Case-Study Details

 
Main Information
Title Afghanistan: Case study on the integration of biodiversity into national environmental assessment procedures
Type of Information Other
Description In Afghanistan there is a growing recognition of the need for protection of biodiversity 
and the associated benefits from conservation and sustainable utilization of these 
resources. Unfortunately, many human factors cause loss of biodiversity and many 
people even among the authorities are unaware about the values that can be associated 
with biodiversity. The general trend is toward decreasing number of species of both wild 
plants and animals. In poor countries (and Afghanistan is not an exception) where the 
minimum daily subsistence caloric intake is an issue; it is hardly surprising that concern 
over the longer-term conservation of species is a low priority. This has catastrophic 
effects, especially for edible species. 
The conservation and sustainable use of biodiversity "depends fundamentally on 
integrating biodiversity concerns into decisions made in every facet of our lives" (Bagri 
et al, 1998). While the continuum of human decision-making is vast, EIA is widely 
recognized as an important mechanism for systematically considering the likely impacts 
of development proposals before decisions are made, and has been widely adopted in 
approval processes for development applications. 
While EIA has always tackled impacts on flora and fauna, and endangered habitats and 
species, it was only recently that biodiversity has received explicit attention in 
Environmental Impact Statements (EIS), particularly in terms of impacts expressed at the 
level of genomes or, at the other extreme, ecosystem. Its treatment in EIA has paralleled 
the wider community's growing understanding of the range of variation encompassed by 
the term 'biodiversity' and of the steady diminution of habitat resulting from the 
cumulative effects of human development. 
No example can be cited where biodiversity has been considered during any assessments 
in Afghanistan. Biodiversity concerns are not reflected and managed through any 
screening or regulatory including EIA for the following reasons: 
- No comprehensive EIA procedure so far exists in the country to include biodiversity. 
- Appreciation of and information about the values of biodiversity among the public 
and government authorities are almost non-existent. 
- There is no an authorized framework to follow closely the developmental planning.There is no screening mechanism to check whether a proposed action could culminate 
in biodiversity loss in the country.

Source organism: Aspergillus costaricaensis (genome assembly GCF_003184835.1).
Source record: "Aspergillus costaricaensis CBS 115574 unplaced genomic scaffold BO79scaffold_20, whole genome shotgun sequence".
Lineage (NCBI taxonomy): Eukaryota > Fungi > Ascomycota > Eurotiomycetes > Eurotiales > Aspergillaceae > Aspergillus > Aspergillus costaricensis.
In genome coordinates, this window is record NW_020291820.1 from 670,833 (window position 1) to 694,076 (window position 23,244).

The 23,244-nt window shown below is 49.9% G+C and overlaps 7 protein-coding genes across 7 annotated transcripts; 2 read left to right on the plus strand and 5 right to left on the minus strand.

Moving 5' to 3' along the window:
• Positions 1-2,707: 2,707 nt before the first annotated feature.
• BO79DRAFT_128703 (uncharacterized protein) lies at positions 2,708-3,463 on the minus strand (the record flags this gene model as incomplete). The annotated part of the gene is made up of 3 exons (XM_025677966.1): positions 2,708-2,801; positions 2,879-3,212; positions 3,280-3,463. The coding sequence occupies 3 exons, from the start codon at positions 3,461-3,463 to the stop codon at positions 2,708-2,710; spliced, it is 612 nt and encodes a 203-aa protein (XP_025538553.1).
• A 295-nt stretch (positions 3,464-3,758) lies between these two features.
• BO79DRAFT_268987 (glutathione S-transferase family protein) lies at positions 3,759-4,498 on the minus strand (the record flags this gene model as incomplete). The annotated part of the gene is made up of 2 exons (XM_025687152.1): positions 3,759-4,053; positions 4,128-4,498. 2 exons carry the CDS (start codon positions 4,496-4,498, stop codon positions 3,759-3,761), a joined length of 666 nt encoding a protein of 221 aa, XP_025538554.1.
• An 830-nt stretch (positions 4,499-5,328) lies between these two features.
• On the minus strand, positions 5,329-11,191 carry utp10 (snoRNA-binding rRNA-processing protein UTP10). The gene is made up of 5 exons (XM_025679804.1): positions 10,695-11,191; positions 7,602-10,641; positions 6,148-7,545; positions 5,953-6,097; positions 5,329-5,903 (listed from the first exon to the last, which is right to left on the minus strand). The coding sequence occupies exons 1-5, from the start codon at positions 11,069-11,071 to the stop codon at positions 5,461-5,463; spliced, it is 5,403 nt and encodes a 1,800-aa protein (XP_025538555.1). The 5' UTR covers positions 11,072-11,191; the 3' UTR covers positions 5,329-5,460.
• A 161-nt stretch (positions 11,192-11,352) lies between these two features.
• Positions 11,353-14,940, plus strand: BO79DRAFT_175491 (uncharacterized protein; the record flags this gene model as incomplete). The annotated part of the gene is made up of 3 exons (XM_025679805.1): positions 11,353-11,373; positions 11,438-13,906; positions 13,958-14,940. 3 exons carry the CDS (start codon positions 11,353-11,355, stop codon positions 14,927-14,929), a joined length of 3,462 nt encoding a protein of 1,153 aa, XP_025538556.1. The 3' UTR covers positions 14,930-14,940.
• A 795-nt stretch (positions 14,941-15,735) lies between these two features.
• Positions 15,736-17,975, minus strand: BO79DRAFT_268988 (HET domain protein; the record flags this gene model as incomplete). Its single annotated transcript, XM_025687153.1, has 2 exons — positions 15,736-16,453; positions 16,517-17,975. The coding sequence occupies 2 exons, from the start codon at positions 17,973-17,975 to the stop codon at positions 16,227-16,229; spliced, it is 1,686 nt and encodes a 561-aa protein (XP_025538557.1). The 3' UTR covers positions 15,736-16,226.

- There is very little or no conservation education to inculcate the value and benefits of 
biodiversity among the general public for the prosperity of present and future 
generations. 
- Information about biodiversity is not sufficient and in most cases is non-existent. 
Some information that was gathered before the war is still used in the scientific 
circles. Even this information is hardly available now due to destruction of 
institutions and their libraries. 
- Conditions of War for over two decades now and the conditions this has created in 
the form of abject poverty and lack of basic amenities make many people less careful 
about the future. 
- Every action other than relief is considered luxurious even among the donor 
communities. There is no outlet for helping Afghanistan save its resources and ensure 
their wiser utilization even among the UN Agencies that naturally should have been 
concerned about the present devastating trend in the country. Unfortunately, the UN 
has been entangled in the policies and influenced by the affluent countries to impose a 
ban on the country already being devastated by war. The ban has severely affected 
the drive toward revitalization of its institutions and the economy thus deteriorating 
the life of Afghans and making them even less well disposed towards preservation of 
natural resources, biodiversity included.
Web Link /impact/case-studies/cs-impact-ibneap-af-en.pdf
 
Additional Information
Reference / Citation UNDP/UNEP/GEF-BPSP “The Integration of Biodiversity into National Environmental Assessment Procedures - National Case Studies – India”, September 2001.
Programme Areas Impact Assessment
Ecosystem Approach
Countries Afghanistan
Regions
Keywords Environmental impact assessment
National biodiversity strategy and action plan
EIA system
 
 
  • United Nations
  • United Nations Environment Programme